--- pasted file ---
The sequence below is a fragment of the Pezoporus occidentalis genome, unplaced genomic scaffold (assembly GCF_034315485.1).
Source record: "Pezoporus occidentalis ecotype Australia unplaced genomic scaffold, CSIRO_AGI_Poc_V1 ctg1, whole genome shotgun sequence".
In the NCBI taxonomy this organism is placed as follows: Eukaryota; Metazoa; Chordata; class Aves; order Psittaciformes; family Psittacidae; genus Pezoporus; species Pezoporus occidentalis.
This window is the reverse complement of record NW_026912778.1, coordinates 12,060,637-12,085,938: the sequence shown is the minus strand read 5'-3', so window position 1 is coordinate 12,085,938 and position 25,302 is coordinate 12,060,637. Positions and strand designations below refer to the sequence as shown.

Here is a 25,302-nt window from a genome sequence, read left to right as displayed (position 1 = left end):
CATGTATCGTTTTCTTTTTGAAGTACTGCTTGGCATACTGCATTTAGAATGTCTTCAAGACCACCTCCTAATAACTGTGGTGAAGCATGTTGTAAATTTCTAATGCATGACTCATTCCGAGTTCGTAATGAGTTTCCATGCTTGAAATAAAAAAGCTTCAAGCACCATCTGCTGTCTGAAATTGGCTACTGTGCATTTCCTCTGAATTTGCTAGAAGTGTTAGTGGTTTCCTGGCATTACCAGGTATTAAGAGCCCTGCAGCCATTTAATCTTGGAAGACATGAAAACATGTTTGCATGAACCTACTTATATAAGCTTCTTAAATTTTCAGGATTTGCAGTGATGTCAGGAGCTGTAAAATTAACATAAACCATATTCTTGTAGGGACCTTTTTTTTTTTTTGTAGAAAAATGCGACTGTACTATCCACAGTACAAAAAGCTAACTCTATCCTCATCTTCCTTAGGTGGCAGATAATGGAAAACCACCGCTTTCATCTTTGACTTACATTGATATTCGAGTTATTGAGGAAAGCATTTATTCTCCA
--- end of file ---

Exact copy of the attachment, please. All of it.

The sequence below is a fragment of the Pezoporus occidentalis genome, unplaced genomic scaffold (assembly GCF_034315485.1).
Source record: "Pezoporus occidentalis ecotype Australia unplaced genomic scaffold, CSIRO_AGI_Poc_V1 ctg1, whole genome shotgun sequence".
In the NCBI taxonomy this organism is placed as follows: Eukaryota; Metazoa; Chordata; class Aves; order Psittaciformes; family Psittacidae; genus Pezoporus; species Pezoporus occidentalis.
This window is the reverse complement of record NW_026912778.1, coordinates 12,060,637-12,085,938: the sequence shown is the minus strand read 5'-3', so window position 1 is coordinate 12,085,938 and position 25,302 is coordinate 12,060,637. Positions and strand designations below refer to the sequence as shown.

Here is a 25,302-nt window from a genome sequence, read left to right as displayed (position 1 = left end):
CATGTATCGTTTTCTTTTTGAAGTACTGCTTGGCATACTGCATTTAGAATGTCTTCAAGACCACCTCCTAATAACTGTGGTGAAGCATGTTGTAAATTTCTAATGCATGACTCATTCCGAGTTCGTAATGAGTTTCCATGCTTGAAATAAAAAAGCTTCAAGCACCATCTGCTGTCTGAAATTGGCTACTGTGCATTTCCTCTGAATTTGCTAGAAGTGTTAGTGGTTTCCTGGCATTACCAGGTATTAAGAGCCCTGCAGCCATTTAATCTTGGAAGACATGAAAACATGTTTGCATGAACCTACTTATATAAGCTTCTTAAATTTTCAGGATTTGCAGTGATGTCAGGAGCTGTAAAATTAACATAAACCATATTCTTGTAGGGACCTTTTTTTTTTTTTGTAGAAAAATGCGACTGTACTATCCACAGTACAAAAAGCTAACTCTATCCTCATCTTCCTTAGGTGGCAGATAATGGAAAACCACCGCTTTCATCTTTGACTTACATTGATATTCGAGTTATTGAGGAAAGCATTTATTCTCCA